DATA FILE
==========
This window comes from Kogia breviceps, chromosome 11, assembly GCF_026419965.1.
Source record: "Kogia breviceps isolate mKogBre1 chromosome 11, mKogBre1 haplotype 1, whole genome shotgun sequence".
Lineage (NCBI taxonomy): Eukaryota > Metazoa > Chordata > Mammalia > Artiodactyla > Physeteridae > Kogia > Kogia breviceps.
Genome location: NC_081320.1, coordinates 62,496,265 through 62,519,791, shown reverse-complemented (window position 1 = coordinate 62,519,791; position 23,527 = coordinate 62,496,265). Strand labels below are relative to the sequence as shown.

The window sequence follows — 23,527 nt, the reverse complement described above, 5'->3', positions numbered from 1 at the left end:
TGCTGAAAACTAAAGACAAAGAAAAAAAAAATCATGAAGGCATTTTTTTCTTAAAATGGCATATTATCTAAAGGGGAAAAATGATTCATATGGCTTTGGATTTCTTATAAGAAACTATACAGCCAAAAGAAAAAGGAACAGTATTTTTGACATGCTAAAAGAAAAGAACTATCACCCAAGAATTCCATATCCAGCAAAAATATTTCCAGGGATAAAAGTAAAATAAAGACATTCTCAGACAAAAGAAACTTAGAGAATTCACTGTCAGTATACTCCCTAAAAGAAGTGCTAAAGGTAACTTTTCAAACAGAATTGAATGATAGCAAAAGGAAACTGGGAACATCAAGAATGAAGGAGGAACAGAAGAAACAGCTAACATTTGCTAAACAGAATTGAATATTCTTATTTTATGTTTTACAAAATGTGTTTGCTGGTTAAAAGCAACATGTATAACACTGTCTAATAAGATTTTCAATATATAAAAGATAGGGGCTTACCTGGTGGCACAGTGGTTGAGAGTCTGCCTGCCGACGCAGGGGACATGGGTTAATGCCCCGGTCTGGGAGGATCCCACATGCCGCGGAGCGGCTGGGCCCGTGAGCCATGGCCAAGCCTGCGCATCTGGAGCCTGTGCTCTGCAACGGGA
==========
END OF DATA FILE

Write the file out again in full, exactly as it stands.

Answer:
This window comes from Kogia breviceps, chromosome 11, assembly GCF_026419965.1.
Source record: "Kogia breviceps isolate mKogBre1 chromosome 11, mKogBre1 haplotype 1, whole genome shotgun sequence".
Lineage (NCBI taxonomy): Eukaryota > Metazoa > Chordata > Mammalia > Artiodactyla > Physeteridae > Kogia > Kogia breviceps.
Genome location: NC_081320.1, coordinates 62,496,265 through 62,519,791, shown reverse-complemented (window position 1 = coordinate 62,519,791; position 23,527 = coordinate 62,496,265). Strand labels below are relative to the sequence as shown.

The window sequence follows — 23,527 nt, the reverse complement described above, 5'->3', positions numbered from 1 at the left end:
TGCTGAAAACTAAAGACAAAGAAAAAAAAAATCATGAAGGCATTTTTTTCTTAAAATGGCATATTATCTAAAGGGGAAAAATGATTCATATGGCTTTGGATTTCTTATAAGAAACTATACAGCCAAAAGAAAAAGGAACAGTATTTTTGACATGCTAAAAGAAAAGAACTATCACCCAAGAATTCCATATCCAGCAAAAATATTTCCAGGGATAAAAGTAAAATAAAGACATTCTCAGACAAAAGAAACTTAGAGAATTCACTGTCAGTATACTCCCTAAAAGAAGTGCTAAAGGTAACTTTTCAAACAGAATTGAATGATAGCAAAAGGAAACTGGGAACATCAAGAATGAAGGAGGAACAGAAGAAACAGCTAACATTTGCTAAACAGAATTGAATATTCTTATTTTATGTTTTACAAAATGTGTTTGCTGGTTAAAAGCAACATGTATAACACTGTCTAATAAGATTTTCAATATATAAAAGATAGGGGCTTACCTGGTGGCACAGTGGTTGAGAGTCTGCCTGCCGACGCAGGGGACATGGGTTAATGCCCCGGTCTGGGAGGATCCCACATGCCGCGGAGCGGCTGGGCCCGTGAGCCATGGCCAAGCCTGCGCATCTGGAGCCTGTGCTCTGCAACGGGA